Longer lifespans could add to state pension costs

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OLYMPIA — A new report says that longer life spans for retiring state workers mean that costs of the state's pension plans are going to be higher than expected.

State Actuary Matt Smith says new money needs to be paid into pension funds to erase what now amounts to $4.4 billion in underfunding across all plans over the long haul, The Olympian reported Sunday.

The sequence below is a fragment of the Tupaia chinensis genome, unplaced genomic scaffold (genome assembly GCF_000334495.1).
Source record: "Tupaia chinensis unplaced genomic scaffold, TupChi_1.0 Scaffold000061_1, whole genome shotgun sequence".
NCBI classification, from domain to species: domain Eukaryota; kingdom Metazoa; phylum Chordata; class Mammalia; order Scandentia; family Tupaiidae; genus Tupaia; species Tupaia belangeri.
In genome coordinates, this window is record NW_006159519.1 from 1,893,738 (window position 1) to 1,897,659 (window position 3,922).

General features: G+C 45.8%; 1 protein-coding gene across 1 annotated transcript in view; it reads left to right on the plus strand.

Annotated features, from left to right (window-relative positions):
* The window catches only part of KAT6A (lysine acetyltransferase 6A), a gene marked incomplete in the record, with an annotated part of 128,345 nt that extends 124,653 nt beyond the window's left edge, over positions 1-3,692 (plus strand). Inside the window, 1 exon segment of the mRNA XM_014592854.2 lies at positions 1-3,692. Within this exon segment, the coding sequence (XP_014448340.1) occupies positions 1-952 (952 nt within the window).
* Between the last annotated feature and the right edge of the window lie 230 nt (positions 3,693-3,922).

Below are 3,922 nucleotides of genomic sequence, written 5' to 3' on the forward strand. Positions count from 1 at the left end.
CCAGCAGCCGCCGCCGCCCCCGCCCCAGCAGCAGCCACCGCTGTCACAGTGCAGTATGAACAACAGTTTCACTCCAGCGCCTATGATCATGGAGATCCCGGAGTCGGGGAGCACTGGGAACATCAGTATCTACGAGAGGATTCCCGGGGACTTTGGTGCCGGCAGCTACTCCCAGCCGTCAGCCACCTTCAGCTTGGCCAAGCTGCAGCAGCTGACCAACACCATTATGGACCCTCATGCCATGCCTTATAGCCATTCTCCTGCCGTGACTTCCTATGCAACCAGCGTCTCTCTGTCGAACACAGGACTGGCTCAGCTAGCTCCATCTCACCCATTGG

The report to a legislative committee last week showed that those retiring today are living a year longer than the state's pension model has assumed, and that life expectancy will grow even more for those retiring in 2034 — under the new assumptions, men turning 65 today are estimated to live to 84.1 years and women to 86.4 years.

Lawmakers will ultimately decide how much money is needed and when.